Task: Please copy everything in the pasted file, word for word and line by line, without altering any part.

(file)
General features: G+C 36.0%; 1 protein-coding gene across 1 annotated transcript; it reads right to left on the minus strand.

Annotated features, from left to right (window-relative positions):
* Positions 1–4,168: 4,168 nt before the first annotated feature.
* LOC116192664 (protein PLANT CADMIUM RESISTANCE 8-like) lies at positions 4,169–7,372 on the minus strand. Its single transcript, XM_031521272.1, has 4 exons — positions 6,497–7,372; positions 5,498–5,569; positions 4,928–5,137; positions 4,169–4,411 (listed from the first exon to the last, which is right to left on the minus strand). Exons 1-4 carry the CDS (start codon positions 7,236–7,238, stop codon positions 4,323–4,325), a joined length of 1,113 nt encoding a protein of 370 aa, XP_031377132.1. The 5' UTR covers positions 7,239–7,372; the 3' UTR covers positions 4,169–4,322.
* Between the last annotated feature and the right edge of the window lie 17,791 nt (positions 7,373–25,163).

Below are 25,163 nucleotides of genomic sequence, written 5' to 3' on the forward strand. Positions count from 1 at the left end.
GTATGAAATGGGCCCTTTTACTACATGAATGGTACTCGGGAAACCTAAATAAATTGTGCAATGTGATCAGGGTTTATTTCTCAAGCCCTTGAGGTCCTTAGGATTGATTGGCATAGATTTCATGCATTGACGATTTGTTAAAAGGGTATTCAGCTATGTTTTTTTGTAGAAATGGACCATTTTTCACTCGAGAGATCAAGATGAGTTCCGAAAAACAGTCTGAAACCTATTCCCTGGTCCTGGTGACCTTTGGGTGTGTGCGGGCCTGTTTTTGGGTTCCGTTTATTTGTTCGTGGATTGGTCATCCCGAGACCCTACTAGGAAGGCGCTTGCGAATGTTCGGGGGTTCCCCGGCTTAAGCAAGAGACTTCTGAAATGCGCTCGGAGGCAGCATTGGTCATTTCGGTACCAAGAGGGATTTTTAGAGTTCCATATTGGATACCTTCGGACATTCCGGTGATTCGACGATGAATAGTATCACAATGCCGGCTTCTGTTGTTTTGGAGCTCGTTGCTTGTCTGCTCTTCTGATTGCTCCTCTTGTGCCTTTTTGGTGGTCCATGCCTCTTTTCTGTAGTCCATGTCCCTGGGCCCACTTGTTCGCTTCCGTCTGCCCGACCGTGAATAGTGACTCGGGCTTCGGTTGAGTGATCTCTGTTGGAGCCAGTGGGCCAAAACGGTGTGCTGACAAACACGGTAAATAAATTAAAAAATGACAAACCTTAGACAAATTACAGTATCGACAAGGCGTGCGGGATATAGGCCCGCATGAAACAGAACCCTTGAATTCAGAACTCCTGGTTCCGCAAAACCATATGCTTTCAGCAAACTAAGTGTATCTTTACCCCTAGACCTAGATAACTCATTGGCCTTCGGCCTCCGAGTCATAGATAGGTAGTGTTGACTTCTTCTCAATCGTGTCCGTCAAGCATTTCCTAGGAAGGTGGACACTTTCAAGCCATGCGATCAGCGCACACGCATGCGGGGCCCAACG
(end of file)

General features: G+C 36.0%; 1 protein-coding gene across 1 annotated transcript; it reads right to left on the minus strand.

Annotated features, from left to right (window-relative positions):
* Positions 1–4,168: 4,168 nt before the first annotated feature.
* LOC116192664 (protein PLANT CADMIUM RESISTANCE 8-like) lies at positions 4,169–7,372 on the minus strand. Its single transcript, XM_031521272.1, has 4 exons — positions 6,497–7,372; positions 5,498–5,569; positions 4,928–5,137; positions 4,169–4,411 (listed from the first exon to the last, which is right to left on the minus strand). Exons 1-4 carry the CDS (start codon positions 7,236–7,238, stop codon positions 4,323–4,325), a joined length of 1,113 nt encoding a protein of 370 aa, XP_031377132.1. The 5' UTR covers positions 7,239–7,372; the 3' UTR covers positions 4,169–4,322.
* Between the last annotated feature and the right edge of the window lie 17,791 nt (positions 7,373–25,163).

Below are 25,163 nucleotides of genomic sequence, written 5' to 3' on the forward strand. Positions count from 1 at the left end.
GTATGAAATGGGCCCTTTTACTACATGAATGGTACTCGGGAAACCTAAATAAATTGTGCAATGTGATCAGGGTTTATTTCTCAAGCCCTTGAGGTCCTTAGGATTGATTGGCATAGATTTCATGCATTGACGATTTGTTAAAAGGGTATTCAGCTATGTTTTTTTGTAGAAATGGACCATTTTTCACTCGAGAGATCAAGATGAGTTCCGAAAAACAGTCTGAAACCTATTCCCTGGTCCTGGTGACCTTTGGGTGTGTGCGGGCCTGTTTTTGGGTTCCGTTTATTTGTTCGTGGATTGGTCATCCCGAGACCCTACTAGGAAGGCGCTTGCGAATGTTCGGGGGTTCCCCGGCTTAAGCAAGAGACTTCTGAAATGCGCTCGGAGGCAGCATTGGTCATTTCGGTACCAAGAGGGATTTTTAGAGTTCCATATTGGATACCTTCGGACATTCCGGTGATTCGACGATGAATAGTATCACAATGCCGGCTTCTGTTGTTTTGGAGCTCGTTGCTTGTCTGCTCTTCTGATTGCTCCTCTTGTGCCTTTTTGGTGGTCCATGCCTCTTTTCTGTAGTCCATGTCCCTGGGCCCACTTGTTCGCTTCCGTCTGCCCGACCGTGAATAGTGACTCGGGCTTCGGTTGAGTGATCTCTGTTGGAGCCAGTGGGCCAAAACGGTGTGCTGACAAACACGGTAAATAAATTAAAAAATGACAAACCTTAGACAAATTACAGTATCGACAAGGCGTGCGGGATATAGGCCCGCATGAAACAGAACCCTTGAATTCAGAACTCCTGGTTCCGCAAAACCATATGCTTTCAGCAAACTAAGTGTATCTTTACCCCTAGACCTAGATAACTCATTGGCCTTCGGCCTCCGAGTCATAGATAGGTAGTGTTGACTTCTTCTCAATCGTGTCCGTCAAGCATTTCCTAGGAAGGTGGACACTTTCAAGCCATGCGATCAGCGCACACGCATGCGGGGCCCAACG